Wildlife Research Wildlife Research Society
Ecology, management and conservation in natural and modified habitats
RESEARCH ARTICLE

Sniffing out the stakes: hair-snares for wild cats in arid environments

Petra U. Hanke A B and Christopher R. Dickman A
+ Author Affiliations
- Author Affiliations

A Desert Ecology Research Group, School of Biological Sciences A08, The University of Sydney, Sydney, NSW 2006, Australia.

B Corresponding author. Email: phan8664@uni.sydney.edu.au

Wildlife Research 40(1) 45-51 https://doi.org/10.1071/WR12210
Submitted: 15 March 2012  Accepted: 13 January 2013   Published: 6 February 2013

Abstract

Context: Wild cats (Felis spp.) are difficult to monitor because of their cryptic lifestyle and usually low numbers. Hair-snaring is a promising non-invasive method being used increasingly to estimate mammal populations.

Aims: Our aim was to carry out pilot trials of a simple hair-snare designed to capture hair from wild cats in arid environments.

Methods: Roughened wooden stakes were set at multiple sites on the crests of sand dunes and in swales in western Queensland, Australia, and in mostly sandy habitats of the Namib and Kalahari Deserts, Namibia. In Australia, stakes were sprayed with cat urine, extracts of catnip or valerian herbs as lures, or left untreated; in Namibia, alternate stakes were sprayed with a food lure of tuna emulsion oil. The stakes were checked for hair, usually daily, for 2–14 days, and the surrounding ground was inspected for tracks. Remote cameras also were used at some sites to confirm the identity of visitors to stakes.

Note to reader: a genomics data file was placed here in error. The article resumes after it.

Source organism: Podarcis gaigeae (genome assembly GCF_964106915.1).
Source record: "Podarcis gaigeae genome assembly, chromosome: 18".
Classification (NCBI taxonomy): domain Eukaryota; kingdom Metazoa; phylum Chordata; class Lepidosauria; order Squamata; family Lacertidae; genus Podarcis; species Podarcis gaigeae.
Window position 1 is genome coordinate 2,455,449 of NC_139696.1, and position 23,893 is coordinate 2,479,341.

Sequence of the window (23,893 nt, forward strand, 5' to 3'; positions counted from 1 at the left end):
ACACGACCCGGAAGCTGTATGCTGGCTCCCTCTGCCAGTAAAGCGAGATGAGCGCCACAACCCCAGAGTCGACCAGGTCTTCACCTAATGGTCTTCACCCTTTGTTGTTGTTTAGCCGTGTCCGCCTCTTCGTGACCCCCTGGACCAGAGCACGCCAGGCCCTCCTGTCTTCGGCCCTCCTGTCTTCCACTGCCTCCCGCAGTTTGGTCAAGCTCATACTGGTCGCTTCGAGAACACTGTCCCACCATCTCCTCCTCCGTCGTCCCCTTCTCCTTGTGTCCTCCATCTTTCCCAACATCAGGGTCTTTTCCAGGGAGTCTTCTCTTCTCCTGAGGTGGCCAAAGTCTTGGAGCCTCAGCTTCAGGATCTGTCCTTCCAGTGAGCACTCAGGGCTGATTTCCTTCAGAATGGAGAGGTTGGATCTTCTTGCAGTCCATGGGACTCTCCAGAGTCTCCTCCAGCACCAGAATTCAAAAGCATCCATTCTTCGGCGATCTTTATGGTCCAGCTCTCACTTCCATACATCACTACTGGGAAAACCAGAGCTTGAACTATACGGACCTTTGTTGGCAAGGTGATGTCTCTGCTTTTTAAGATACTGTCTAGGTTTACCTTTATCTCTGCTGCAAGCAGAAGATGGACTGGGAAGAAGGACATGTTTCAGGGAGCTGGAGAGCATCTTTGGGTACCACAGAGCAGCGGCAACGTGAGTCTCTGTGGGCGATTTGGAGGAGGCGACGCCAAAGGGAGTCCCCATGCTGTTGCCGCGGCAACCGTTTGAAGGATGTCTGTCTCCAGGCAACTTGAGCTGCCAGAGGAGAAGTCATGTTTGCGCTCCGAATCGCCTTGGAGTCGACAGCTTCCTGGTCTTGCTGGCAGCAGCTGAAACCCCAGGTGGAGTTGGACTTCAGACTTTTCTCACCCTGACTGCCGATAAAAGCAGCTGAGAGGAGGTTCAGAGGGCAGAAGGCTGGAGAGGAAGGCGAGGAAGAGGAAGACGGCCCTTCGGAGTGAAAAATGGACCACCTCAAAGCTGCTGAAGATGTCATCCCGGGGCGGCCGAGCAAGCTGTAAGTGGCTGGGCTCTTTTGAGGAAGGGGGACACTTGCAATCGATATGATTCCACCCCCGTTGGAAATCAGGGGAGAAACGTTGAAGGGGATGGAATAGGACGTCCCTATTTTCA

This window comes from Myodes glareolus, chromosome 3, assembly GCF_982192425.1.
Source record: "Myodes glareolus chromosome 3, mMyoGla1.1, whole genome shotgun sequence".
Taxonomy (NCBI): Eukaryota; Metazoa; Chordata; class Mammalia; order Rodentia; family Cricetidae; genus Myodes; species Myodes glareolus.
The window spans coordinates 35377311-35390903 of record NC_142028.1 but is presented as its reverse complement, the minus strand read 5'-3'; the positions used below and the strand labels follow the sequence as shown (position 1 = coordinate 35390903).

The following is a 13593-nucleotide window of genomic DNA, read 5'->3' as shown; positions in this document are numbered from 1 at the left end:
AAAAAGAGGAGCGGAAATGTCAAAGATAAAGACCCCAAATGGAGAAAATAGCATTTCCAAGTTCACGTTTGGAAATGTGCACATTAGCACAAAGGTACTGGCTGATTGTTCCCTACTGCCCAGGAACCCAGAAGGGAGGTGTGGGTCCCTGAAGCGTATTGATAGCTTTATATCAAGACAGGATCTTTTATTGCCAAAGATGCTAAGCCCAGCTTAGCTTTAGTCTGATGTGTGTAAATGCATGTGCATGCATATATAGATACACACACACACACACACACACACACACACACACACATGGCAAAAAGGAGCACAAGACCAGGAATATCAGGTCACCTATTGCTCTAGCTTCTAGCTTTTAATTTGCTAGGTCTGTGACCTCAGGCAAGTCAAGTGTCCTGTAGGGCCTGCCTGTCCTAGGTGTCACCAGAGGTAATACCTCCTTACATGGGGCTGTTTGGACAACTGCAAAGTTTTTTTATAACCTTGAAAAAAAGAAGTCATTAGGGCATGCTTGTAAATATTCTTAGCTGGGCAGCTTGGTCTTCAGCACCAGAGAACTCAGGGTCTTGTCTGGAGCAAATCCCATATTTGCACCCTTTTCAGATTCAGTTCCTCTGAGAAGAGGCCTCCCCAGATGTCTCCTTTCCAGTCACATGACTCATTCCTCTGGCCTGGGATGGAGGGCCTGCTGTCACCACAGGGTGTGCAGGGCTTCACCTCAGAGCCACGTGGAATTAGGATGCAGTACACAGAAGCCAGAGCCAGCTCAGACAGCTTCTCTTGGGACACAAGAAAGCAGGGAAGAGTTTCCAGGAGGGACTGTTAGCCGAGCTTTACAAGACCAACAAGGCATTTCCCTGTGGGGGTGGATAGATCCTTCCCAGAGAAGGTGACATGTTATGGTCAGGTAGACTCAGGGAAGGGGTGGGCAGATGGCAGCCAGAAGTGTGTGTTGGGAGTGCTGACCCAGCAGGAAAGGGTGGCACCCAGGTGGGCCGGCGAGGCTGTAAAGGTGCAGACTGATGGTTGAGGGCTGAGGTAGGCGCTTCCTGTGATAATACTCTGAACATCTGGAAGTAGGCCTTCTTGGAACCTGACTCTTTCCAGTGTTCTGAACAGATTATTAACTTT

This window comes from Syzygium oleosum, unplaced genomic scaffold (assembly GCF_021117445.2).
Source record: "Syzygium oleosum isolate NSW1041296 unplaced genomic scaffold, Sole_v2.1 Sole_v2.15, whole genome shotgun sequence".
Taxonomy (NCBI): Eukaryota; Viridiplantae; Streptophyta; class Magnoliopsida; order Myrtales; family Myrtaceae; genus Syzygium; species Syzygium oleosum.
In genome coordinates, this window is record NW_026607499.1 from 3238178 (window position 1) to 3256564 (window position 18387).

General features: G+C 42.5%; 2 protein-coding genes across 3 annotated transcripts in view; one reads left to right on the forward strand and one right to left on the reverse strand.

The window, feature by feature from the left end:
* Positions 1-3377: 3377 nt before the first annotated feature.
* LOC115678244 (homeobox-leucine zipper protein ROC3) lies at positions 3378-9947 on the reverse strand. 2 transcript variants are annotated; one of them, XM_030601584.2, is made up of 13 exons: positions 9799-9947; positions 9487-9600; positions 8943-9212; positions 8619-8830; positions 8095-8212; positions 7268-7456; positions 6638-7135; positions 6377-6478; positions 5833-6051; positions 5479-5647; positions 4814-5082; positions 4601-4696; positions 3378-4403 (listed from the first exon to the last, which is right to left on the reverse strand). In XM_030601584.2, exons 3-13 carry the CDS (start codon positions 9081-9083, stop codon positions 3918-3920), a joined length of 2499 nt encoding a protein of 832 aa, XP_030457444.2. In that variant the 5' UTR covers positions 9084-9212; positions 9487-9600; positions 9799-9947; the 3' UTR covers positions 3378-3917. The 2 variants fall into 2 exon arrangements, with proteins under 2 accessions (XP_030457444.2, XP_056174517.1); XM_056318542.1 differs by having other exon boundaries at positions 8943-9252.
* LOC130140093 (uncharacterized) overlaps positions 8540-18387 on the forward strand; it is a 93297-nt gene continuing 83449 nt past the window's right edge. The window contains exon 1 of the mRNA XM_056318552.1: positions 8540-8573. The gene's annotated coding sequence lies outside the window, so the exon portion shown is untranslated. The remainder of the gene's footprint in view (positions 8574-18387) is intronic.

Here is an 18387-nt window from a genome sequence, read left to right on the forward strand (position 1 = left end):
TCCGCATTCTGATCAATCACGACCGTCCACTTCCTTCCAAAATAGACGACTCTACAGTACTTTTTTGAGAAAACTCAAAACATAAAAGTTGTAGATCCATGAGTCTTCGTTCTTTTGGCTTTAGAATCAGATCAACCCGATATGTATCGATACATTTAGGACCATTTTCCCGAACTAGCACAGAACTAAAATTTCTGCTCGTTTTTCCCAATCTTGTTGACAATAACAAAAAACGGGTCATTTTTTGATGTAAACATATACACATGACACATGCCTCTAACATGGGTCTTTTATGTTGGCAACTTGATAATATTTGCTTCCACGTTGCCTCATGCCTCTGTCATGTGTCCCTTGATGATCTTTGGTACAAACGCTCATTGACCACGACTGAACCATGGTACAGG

Key results: In Australia, feral cats (Felis catus) were attracted to, and left hairs on, stakes sprayed with cat urine six times more frequently than to unsprayed stakes irrespective of whether snares were on dune crests or in swales, and showed no response to catnip or valerian. Tracks and photos showed that cats, dingoes or wild dogs (Canis lupus ssp.) and foxes (Vulpes vulpes) also approached and sniffed the stakes. In Namibia, F. catus, F. lybica and F. nigripes left hair on stakes, with deposition rates two and a half-fold higher at stakes with the food lure than without it. At least five other species of predators visited the hair-snare sites.

Conclusions: Simple wooden stakes provide a cheap and simple method of snaring hairs from wild cats, especially if used in conjunction with appropriate lures. Our results broadly support previous work, and extend the utility of the method to different Felis spp. in arid habitats.

Implications: Further research is needed on snares to investigate the seasonal efficiency of different lures. If DNA also is to be extracted to identify individuals, more work is needed to confirm that snares yield hair of sufficient quality to allow this.

Additional keywords: Felis catus, F. lybica, F. nigripes, F. silvestris, hair sampling, odour.


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